SA Express, Saldanha Bay, busiest port, South African Airways, Comair
South Africa has by far the most developed transport infrastructure in Africa. The rail system, which links all major centers, is almost entirely administered by the state-owned Transnet through its railway division Spoornet. Passenger services are slow by Western European standards, but the provision of luxury and semiluxury trains is an attraction.
Car ownership is almost universal among whites and rising rapidly in the rest of the population, although less so in rural areas. Commuting for blacks is largely by public transport, including buses, kombi (minibus) taxis and, in the larger cities such as Cape Town, Durban, and Johannesburg, commuter railways.
South African Airways provides an extensive network of air services between all major cities in South Africa, between Johannesburg and a variety of destinations in Africa, and between South Africa and major cities in Europe, the Americas, East Asia, and Australia. Domestic routes have opened to competition in recent years with Airlink, SA Express, and Comair providing the main services. In addition, smaller airlines operate about 200 routes linking smaller towns to the major centers. Johannesburg has the countryís major international airport, but Cape Town has a small number of direct overseas flights.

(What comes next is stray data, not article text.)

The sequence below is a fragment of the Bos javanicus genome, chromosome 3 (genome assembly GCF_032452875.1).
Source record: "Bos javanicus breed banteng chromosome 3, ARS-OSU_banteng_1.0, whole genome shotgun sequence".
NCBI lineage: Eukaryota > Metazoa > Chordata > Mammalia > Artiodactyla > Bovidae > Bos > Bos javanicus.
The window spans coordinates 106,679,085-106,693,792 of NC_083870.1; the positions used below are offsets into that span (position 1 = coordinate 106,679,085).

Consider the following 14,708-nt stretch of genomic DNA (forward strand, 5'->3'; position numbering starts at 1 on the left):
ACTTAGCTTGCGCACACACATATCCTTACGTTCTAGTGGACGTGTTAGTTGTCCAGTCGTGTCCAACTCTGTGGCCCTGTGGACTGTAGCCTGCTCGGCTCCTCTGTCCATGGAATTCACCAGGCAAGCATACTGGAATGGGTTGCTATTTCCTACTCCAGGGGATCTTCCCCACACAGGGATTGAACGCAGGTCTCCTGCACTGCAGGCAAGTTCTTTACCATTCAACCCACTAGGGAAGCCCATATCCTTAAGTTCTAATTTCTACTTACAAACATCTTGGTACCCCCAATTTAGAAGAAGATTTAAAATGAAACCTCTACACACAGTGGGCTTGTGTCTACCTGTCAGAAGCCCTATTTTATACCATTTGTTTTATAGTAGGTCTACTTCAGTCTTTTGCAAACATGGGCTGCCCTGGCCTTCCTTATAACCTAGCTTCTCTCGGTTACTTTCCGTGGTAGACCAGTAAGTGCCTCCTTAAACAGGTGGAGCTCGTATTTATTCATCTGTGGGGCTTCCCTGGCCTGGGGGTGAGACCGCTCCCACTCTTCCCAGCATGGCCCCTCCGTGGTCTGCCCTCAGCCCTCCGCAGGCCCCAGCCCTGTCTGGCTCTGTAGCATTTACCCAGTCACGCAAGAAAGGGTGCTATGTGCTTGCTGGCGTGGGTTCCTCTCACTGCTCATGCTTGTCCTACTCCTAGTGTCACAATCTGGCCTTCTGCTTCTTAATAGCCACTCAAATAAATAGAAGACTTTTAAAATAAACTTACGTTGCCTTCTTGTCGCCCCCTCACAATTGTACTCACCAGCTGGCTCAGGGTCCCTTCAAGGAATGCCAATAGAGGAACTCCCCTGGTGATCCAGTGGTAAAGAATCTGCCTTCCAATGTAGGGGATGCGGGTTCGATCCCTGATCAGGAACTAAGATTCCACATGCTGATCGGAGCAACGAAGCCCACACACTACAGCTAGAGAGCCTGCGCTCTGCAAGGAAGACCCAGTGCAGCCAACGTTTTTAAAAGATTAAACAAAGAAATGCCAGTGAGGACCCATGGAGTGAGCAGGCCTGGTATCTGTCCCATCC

The ports of Durban, Port Elizabeth, and Cape Town provide large container terminals. Durban is the busiest port for general cargo. East London is the only river port in South Africa. Saldanha Bay, northwest of Cape Town, is the largest port on the west coast of Africa. It was developed primarily for the export of iron ore from Northern Cape. Richardís Bay, one of the best artificial harbors in the world, was developed primarily to handle bulk cargoes, including coal.
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